Anyone expecting a cramped college dormitory was, of course, in for a surprise. The home boasts cathedral ceilings and a spiral staircase, as well as a brick wall displaying vintage vinyl. A glance at the apartment’s kitchen included a peek inside a well-stocked refrigerator.
And Phillippe ― an aspiring musician who released his debut album, “A New Earth,” in April ― can hone his craft from the comfort of his own bedroom, where he’s set up an at-home recording studio.
When Simpson asks how much he pays for rent, Phillippe shrugs.
“West Village prices, man,” he says.
Response to the video was decidedly mixed, with many accusing Phillippe of benefiting from his parents’ wealth ― according to Forbes, Witherspoon alone has a net worth of about $440 million ― when it came to his living arrangements.
“How much do you pay? The correct answer is: ask my mom and dad,” one person wrote.
“Let’s not forget that his mom and dad are wealthy celebrities. He could afford the whole place if he wanted to,” added another.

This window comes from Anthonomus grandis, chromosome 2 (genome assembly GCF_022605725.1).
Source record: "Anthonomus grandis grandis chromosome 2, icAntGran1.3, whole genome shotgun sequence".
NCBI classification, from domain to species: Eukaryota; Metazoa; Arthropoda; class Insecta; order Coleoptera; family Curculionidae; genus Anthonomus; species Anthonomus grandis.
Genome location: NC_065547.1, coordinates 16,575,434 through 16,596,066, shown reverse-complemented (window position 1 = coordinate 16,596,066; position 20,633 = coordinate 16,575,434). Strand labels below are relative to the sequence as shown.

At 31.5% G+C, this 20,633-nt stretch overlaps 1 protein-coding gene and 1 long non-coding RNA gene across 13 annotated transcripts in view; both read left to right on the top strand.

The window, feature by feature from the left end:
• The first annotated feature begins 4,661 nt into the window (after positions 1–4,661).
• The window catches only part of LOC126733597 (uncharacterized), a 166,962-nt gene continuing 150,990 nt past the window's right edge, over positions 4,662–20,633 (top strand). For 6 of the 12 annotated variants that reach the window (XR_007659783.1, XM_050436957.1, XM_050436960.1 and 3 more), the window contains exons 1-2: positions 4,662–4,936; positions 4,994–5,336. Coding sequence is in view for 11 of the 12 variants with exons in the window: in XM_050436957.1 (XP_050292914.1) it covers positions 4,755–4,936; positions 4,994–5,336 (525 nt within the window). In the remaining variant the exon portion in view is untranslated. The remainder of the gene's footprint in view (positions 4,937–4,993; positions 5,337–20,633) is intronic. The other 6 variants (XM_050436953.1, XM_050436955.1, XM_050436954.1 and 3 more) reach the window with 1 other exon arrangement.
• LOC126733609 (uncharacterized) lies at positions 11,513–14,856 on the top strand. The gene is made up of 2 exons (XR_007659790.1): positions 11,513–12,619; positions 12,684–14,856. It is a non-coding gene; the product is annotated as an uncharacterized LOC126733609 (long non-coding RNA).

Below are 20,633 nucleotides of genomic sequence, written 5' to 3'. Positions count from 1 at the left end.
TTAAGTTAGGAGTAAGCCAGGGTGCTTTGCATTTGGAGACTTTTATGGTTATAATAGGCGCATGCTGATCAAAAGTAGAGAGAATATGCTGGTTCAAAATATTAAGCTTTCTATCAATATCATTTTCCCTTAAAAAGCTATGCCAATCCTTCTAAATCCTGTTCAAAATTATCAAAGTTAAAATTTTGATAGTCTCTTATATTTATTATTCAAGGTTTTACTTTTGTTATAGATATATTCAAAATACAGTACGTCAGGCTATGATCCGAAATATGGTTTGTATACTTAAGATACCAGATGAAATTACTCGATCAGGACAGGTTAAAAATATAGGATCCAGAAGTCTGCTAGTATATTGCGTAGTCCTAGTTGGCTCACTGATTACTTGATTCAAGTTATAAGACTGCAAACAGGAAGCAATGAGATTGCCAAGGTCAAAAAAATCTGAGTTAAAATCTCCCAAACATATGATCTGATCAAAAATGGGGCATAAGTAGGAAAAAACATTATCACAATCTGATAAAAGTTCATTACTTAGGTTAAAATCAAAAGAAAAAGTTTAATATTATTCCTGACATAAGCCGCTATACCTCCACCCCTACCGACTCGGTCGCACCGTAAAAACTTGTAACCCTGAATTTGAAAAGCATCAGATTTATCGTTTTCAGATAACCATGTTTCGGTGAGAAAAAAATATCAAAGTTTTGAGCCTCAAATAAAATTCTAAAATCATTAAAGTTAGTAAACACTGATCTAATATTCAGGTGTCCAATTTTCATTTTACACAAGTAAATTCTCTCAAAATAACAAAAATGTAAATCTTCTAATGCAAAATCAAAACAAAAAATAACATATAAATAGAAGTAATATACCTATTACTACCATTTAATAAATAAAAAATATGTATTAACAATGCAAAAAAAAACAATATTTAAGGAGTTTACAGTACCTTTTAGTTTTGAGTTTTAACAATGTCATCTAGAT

Deacon Phillippe (left) and Ryan Phillippe in 2022.
The term “nepotism babies,” often abbreviated as “nepo babies,” refers to children of actors, singers and other public figures whose professional success, typically in the realm of show business, can be broadly attributed to having famous parents.
A New York Magazine cover story published last December included “An All But Definitive Guide to the Hollywood Nepo-Verse,” and has drawn mixed responses from a host of celebrity progeny, including Kate Hudson and Ben Platt.
Despite the snark Simpson’s video received, others pointed out that Phillippe shares the apartment with roommates and, arguably, could be living in even swankier digs if he wanted to.
“People act like if they had that money they wouldn’t also be setting their children up,” one person wrote. “Perspective changes when living within your means changes.”